Walking around the Town

I realised today, walking around our town (Baie-D’Urfé) that we really have come a long way from the northern council housing estate in England that I left for college about 49 years ago … for those who have not yet visited us (do come) here are some fairly typical views of the town about an hour before sunset in late autumn. Important that we don’t take this for granted. In sequence, these pictures are a regular walk we take when we need a half hour leg-stretch.

Click on any thumbnail to see the images in full size.

“Change and decay in all around I see … “

Nearing the end of October and we are gradually putting the garden to bed for the approaching winter. Leaves are being chopped for mulch/compost, dahlia tubers are being lifted, over-wintering pots of lilies have been sunk in a holding bed and shortly the vegetable bed will be dug over and top-dressed with compost. The garlic is already planted.

But even though plants are dyeing back they still have a visual appeal …

Garden redux

After many months of playing the part of a builder’s yard, the garden is finally starting to return to its former shape (not glory yet, but we’ll get there in time). It’s amazing the effect a bit of decent turf – or sod as Canada calls the stuff – and some warm rain can have in July.

A new canvas to paint on.

Yesterday we were talking to our neighbour who commented that our garden is incredibly “English”. We hadn’t planned it that way at all, we just garden the way that feels right to us and which attracts birds and butterflies and keeps the rest of the world out of sight so I guess the Englishness of our style must be inbuilt after all these years … the Canadian style, by contrast, is more minimal upkeep.

(click on any thumbnail to see the image full size)

Building is completed … we can sit back and enjoy it.

24 June (Fete de St-Jean Baptiste … a big day in Quebec)

Finished … well all but for the guttering which will be sorted in a few days. Everything signed off and accepted. Denis and Thomas have done a really superb and careful job.

All we have to do now is to put the garden back to rights. Now that’s going to be a lot of work.

** If anyone is interested in how we got from a snowy lawn a couple of months back to this, we have kept a photo diary of the various stages of construction – you can enjoy it here.

1 2 3 4 5 6

In flower today

Some images of the flowers that have been at their best today …

(Sony A7m2 camera with Canon 100mm macro lens)

Enough of the politics for now …

It’s been an exciting few days what with following closely the outcome of the UK elections (bad) and the Alberta elections (good) to say nothing of being appointed Chair, pro tem, of our town’s environment committee (who knew that retirement followed by stepping down from the board of BPQ would lead me into a close study of the politics of garbage disposal and especially of management of household organic, compostable, waste? Funny old life.)  Anyway – time to step back and take a deep breath so here is the calm, quiet, totally non-political state of the garden just before breakfast today:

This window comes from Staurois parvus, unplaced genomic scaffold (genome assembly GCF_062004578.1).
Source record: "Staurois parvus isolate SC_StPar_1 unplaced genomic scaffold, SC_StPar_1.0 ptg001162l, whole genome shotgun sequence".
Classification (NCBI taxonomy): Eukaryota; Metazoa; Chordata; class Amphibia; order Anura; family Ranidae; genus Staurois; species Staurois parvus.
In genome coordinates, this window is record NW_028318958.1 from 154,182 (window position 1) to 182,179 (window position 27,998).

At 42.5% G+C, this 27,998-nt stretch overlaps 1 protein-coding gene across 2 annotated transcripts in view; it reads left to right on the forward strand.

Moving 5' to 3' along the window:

(as usual – click a thumbnail to see them full size)


Garden findings

While half the garden is being destroyed and the mechanically surfaced clay is hardening into concrete we need to remind ourselves that good stuff is out there waiting to be found … here are some pictures of today’s “findings” in suddenly arrived mid-twenties temperatures.



A Grand Day Out

The sun shone today and we decided to have a cultural day downtown and visit the Montreal Musée des Beaux Arts (https://www.mbam.qc.ca/en/)to see the wonderful exhibition currently showing there under the title of “Marvels and Mirages of Orientalism: From Spain to Morocco, Benjamin-Constant in His Time” … and well worth the effort it was too. Click here to read about in more detail than I am prepared to type just now.

Followed, of course, by a splendid luncheon in the museum restaurant.

Now – a small rant. Inside the exhibition I took a couple of surreptitious photographs – not of the artwork but to try to capture the atmosphere of the exhibition. One of them I thought had worked rather well and so I posted it on my “other” Facebook page (here) that I keep solely for showing favourite images. That worked so over to my general FB page I went and tried to share the image with my friends there … and blow me down, it was rejected for “Inappropriate content”. It’s the second picture below here and, as you can see, almost coincidentally includes a picture of a dead lady with her clothes off. Actually a pretty famous and valuable lady in déshabillé and nothing to scare the servants and horses with. Eventually I managed to circumvent the computer that was concerned and it is out there for all to see but I was royally ticked off by the FB presumption that my fiends would be corrupted or whatever by seeing this picture of a large room with paintings on the wall.

Whatever – if you live in Montreal go and see the exhibition, it is excellent. If you are just visiting some time we will take you along and buy you lunch. A jewel of the city and apparently the most visited art gallery in Canada bar none.


The Chihuly glass "sun" outside the museum

The Chihuly glass “sun” outside the museum

A bit of inter-gallery atmosphere

A bit of inter-gallery atmosphere

The main entrance to the museum

The main entrance to the museum